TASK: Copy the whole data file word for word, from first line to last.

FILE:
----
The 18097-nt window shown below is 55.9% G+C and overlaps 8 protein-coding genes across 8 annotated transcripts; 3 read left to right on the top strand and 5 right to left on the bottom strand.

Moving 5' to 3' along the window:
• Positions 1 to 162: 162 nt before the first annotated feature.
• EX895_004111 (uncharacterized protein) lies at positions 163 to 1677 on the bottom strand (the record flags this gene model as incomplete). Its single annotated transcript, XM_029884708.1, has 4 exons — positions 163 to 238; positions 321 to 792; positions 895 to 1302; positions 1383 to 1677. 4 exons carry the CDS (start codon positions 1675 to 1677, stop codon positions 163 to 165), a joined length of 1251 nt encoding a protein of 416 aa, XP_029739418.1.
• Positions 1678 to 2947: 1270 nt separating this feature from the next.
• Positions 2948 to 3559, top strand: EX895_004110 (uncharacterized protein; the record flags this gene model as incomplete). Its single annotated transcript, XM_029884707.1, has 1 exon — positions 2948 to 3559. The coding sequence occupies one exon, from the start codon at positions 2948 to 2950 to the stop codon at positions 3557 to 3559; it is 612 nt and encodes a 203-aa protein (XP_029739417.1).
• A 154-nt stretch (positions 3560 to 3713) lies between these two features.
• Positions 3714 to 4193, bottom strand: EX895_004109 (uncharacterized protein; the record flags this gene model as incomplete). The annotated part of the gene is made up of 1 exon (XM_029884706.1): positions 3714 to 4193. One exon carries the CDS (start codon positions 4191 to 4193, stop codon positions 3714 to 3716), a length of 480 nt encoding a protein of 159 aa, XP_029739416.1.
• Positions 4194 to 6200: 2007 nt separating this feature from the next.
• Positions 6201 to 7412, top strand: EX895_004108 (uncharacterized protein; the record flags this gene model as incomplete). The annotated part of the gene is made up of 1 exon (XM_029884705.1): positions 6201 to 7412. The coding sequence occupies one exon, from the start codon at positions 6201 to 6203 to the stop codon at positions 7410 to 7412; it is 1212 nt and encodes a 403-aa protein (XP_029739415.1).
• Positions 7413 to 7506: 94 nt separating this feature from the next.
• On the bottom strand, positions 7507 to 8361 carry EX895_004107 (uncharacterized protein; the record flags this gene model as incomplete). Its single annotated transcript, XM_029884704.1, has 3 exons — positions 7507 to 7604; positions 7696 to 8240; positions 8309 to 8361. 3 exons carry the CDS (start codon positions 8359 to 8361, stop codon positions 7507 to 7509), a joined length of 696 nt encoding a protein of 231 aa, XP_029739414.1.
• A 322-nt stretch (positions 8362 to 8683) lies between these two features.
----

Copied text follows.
The 18097-nt window shown below is 55.9% G+C and overlaps 8 protein-coding genes across 8 annotated transcripts; 3 read left to right on the top strand and 5 right to left on the bottom strand.

Moving 5' to 3' along the window:
• Positions 1 to 162: 162 nt before the first annotated feature.
• EX895_004111 (uncharacterized protein) lies at positions 163 to 1677 on the bottom strand (the record flags this gene model as incomplete). Its single annotated transcript, XM_029884708.1, has 4 exons — positions 163 to 238; positions 321 to 792; positions 895 to 1302; positions 1383 to 1677. 4 exons carry the CDS (start codon positions 1675 to 1677, stop codon positions 163 to 165), a joined length of 1251 nt encoding a protein of 416 aa, XP_029739418.1.
• Positions 1678 to 2947: 1270 nt separating this feature from the next.
• Positions 2948 to 3559, top strand: EX895_004110 (uncharacterized protein; the record flags this gene model as incomplete). Its single annotated transcript, XM_029884707.1, has 1 exon — positions 2948 to 3559. The coding sequence occupies one exon, from the start codon at positions 2948 to 2950 to the stop codon at positions 3557 to 3559; it is 612 nt and encodes a 203-aa protein (XP_029739417.1).
• A 154-nt stretch (positions 3560 to 3713) lies between these two features.
• Positions 3714 to 4193, bottom strand: EX895_004109 (uncharacterized protein; the record flags this gene model as incomplete). The annotated part of the gene is made up of 1 exon (XM_029884706.1): positions 3714 to 4193. One exon carries the CDS (start codon positions 4191 to 4193, stop codon positions 3714 to 3716), a length of 480 nt encoding a protein of 159 aa, XP_029739416.1.
• Positions 4194 to 6200: 2007 nt separating this feature from the next.
• Positions 6201 to 7412, top strand: EX895_004108 (uncharacterized protein; the record flags this gene model as incomplete). The annotated part of the gene is made up of 1 exon (XM_029884705.1): positions 6201 to 7412. The coding sequence occupies one exon, from the start codon at positions 6201 to 6203 to the stop codon at positions 7410 to 7412; it is 1212 nt and encodes a 403-aa protein (XP_029739415.1).
• Positions 7413 to 7506: 94 nt separating this feature from the next.
• On the bottom strand, positions 7507 to 8361 carry EX895_004107 (uncharacterized protein; the record flags this gene model as incomplete). Its single annotated transcript, XM_029884704.1, has 3 exons — positions 7507 to 7604; positions 7696 to 8240; positions 8309 to 8361. 3 exons carry the CDS (start codon positions 8359 to 8361, stop codon positions 7507 to 7509), a joined length of 696 nt encoding a protein of 231 aa, XP_029739414.1.
• A 322-nt stretch (positions 8362 to 8683) lies between these two features.